Puerto Vallarta Real Estate Magazine: Condo Developer Due Diligence. Is the developer providing you with the right information previous to the sale?
The real estate business can be a very tricky business. Very often you hear horror stories about people who lose thousands of dollars or even their lifetime savings because they made a wrong decision, or at least an uninformed one. This seems to happen anywhere in the world, but here in Mexico foreign buyers are more prone to fall in to the category of “deceived investors”. Having the right information before purchasing your property here in Puerto Vallarta is crucial, especially if you are buying from the developer. Few developers are transparent and willing to provide the right information to their customers. On the other hand, there are developers that are very difficult to deal with and refuse to provide the buyers with the proper information, even if they are required by law to do so.
So what information am I entitled to receive from the developer before signing a contract?
The Mexican Consumer Protection Law states in articles 73 and 73 BIS that the developer must have available for any possible buyer, the following information:
- The construction project of the building which should include architectural, structural and installation plans, as well as a scale model.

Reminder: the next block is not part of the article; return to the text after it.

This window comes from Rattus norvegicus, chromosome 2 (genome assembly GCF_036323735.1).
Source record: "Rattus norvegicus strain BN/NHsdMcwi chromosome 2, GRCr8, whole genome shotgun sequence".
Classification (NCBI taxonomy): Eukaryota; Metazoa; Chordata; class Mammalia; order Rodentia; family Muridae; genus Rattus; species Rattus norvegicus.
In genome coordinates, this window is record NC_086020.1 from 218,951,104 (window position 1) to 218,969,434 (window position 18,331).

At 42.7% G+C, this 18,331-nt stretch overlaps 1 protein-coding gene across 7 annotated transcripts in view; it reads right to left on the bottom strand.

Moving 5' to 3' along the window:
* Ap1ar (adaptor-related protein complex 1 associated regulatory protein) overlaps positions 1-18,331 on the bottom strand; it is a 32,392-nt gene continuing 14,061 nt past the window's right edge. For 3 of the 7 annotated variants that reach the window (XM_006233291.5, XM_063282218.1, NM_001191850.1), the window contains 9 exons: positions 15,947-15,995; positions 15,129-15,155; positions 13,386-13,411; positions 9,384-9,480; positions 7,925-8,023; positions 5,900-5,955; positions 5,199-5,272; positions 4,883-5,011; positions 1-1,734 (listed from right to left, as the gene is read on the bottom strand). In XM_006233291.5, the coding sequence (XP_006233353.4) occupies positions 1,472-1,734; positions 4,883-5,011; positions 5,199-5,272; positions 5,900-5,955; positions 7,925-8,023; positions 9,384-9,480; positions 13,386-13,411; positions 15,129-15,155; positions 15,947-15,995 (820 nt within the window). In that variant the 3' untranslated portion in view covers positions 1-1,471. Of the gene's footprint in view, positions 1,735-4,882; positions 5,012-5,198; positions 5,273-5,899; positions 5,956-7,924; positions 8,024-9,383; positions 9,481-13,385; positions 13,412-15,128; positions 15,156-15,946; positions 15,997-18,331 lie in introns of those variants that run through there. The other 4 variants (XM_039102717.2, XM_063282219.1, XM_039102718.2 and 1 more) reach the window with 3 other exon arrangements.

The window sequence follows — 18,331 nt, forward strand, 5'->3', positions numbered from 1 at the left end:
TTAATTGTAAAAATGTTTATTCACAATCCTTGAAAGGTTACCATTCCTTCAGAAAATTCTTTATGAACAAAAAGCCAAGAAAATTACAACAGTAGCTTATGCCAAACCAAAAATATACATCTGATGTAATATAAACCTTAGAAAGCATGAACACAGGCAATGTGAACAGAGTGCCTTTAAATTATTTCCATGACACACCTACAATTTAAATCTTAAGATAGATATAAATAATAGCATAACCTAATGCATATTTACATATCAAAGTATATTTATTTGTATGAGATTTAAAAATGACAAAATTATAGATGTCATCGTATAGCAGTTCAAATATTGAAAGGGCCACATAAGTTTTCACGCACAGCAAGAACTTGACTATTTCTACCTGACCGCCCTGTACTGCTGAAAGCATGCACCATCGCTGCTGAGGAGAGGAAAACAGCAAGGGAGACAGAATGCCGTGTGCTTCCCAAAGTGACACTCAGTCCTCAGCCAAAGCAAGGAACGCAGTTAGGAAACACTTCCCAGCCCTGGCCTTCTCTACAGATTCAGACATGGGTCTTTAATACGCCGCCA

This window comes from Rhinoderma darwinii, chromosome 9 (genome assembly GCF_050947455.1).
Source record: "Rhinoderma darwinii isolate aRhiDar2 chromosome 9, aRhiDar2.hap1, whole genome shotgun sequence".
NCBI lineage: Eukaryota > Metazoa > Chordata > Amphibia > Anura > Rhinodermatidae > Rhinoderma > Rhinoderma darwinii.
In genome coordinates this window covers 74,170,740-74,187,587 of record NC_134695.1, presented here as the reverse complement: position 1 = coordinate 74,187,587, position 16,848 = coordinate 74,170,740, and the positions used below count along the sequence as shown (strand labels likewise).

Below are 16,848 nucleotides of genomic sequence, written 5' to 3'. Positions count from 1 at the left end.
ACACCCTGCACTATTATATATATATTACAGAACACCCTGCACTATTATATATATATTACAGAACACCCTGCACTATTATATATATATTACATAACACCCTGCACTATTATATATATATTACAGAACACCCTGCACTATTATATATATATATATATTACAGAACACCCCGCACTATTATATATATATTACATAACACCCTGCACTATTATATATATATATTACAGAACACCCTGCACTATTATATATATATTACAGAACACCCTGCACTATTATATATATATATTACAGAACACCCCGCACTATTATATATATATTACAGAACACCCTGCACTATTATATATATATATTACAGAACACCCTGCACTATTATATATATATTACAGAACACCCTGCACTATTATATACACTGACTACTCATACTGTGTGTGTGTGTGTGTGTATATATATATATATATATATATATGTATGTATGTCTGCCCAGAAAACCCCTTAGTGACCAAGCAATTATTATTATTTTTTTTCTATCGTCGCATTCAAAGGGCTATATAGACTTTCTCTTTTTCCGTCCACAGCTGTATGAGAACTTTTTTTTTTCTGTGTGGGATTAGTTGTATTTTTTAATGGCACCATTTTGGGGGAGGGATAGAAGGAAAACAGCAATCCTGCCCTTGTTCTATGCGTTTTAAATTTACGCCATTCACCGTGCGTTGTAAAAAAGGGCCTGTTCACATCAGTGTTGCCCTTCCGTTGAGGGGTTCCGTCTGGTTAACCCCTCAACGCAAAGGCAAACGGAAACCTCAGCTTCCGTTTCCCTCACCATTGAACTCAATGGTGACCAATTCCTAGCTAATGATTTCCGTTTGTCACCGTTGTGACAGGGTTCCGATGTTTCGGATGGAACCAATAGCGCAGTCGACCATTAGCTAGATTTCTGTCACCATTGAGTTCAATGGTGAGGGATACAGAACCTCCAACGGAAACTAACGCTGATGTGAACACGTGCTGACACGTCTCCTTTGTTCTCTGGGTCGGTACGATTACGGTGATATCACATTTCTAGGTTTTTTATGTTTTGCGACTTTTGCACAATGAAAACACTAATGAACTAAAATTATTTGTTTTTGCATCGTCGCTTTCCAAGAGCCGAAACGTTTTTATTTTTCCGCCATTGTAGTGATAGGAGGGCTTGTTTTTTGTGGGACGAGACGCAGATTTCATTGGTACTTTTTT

Proof of ownership (copy of the public deed that proves the developer owns the property where the building will be constructed).
If there is an existing lean (mortgage) on the property where the building is being constructed.
The status of the property regarding taxes and utilities.
Construction and land use permits.
And what about realtors working for the developer?
If the sale is taking place through a real estate broker or a real estate agent, they should have available for you all the information mentioned above plus the contract in which they are authorized by the developer to promote the sale of the development.
If the Developer or the Real Estate Broker refuse to provide you with the information required by law, they can be subject to a monetary sanction of up to MXN$3’066,155.98 pesos (article 128 of the Mexican Consumer Protection Law). In more serious cases, the sanction can be up MXN$4’584,196.01 pesos and the temporary or even permanent closing of the business that committed the infraction (article 128 BIS of the Mexican Consumer Protection Law).
You must also be aware that depending on the type of property you are acquiring, there are many more specific details that should be verified such as: environmental permits, concessions in federal zone, land use, transformation of ejido into private property, and the list goes on.
As you can see, executing a proper real estate purchase contract in Mexico requires for all these conditions to be fulfilled, otherwise you might face conflicts that will cost you a lot of money or even the loss of all your investment.
This article contributed by Roberto Ortiz De Montellano, Puerto Vallarta Real Estate Attorney. Visit his website here.